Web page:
It’s one of the many bizarre aspects of the eternal dual between software giants SAP and Oracle.
On Thursday evening, SAP announced its biggest takeover to date. And what did Oracle founder and chief Larry Ellison do?
He resigned at the same time and stole the limelight from SAP. Part of it, at least.
With that move though the two arch rivals find themselves in a similar boat, as they both have the same enormous challenges ahead of them: They have to prove that their buying spree is sustainable. Employees as well as investors are watching.
For many years SAP has mocked Mr. Ellison’s strategy of buying up innumerable companies concerned with SAP’s core business of making enterprise software to manage operations.
But for some time now, SAP, which is based in Walldorf in central Germany, has been following the same strategy. The company has been digging deep into its pockets in order to become competitive in the cloud computing sector.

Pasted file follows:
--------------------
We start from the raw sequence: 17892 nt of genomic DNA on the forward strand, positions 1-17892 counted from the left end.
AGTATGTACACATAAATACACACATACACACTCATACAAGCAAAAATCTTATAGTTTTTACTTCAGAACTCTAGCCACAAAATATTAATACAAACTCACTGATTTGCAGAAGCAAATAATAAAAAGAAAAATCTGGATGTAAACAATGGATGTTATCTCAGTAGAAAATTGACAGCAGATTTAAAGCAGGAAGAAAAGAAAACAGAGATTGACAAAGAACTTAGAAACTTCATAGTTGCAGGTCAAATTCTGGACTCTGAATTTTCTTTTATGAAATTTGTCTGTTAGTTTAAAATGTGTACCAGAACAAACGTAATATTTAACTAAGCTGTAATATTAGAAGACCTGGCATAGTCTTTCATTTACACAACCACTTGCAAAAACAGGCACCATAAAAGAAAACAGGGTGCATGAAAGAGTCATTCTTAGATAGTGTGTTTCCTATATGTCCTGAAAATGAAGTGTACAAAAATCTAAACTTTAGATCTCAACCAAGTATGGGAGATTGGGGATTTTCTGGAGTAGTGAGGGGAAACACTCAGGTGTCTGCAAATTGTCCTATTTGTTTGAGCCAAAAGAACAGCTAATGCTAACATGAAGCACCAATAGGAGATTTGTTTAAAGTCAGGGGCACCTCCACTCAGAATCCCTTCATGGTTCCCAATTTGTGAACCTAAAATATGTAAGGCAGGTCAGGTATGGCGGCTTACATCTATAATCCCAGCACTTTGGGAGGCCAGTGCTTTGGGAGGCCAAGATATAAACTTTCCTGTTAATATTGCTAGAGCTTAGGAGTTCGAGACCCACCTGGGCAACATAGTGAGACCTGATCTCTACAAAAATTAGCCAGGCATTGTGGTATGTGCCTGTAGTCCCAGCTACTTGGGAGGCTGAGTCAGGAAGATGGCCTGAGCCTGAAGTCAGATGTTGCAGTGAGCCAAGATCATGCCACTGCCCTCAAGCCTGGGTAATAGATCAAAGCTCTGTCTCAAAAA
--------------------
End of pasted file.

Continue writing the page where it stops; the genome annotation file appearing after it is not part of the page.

SAP has offered $8.3 billion (€6.5 billion) for Concur, a business travel software provider. It’s a deal that poses questions. Can Concur move SAP decisively forward on the technology front? That is doubtful.
What the software leader is getting is a lot of cloud customers. That’s a good thing, provided the company can sell more SAP products. Only 30 percent of Concur’s customers now use SAP systems. But the rest first want to be convinced of SAP’s advantages. A true synergy doesn’t look that way.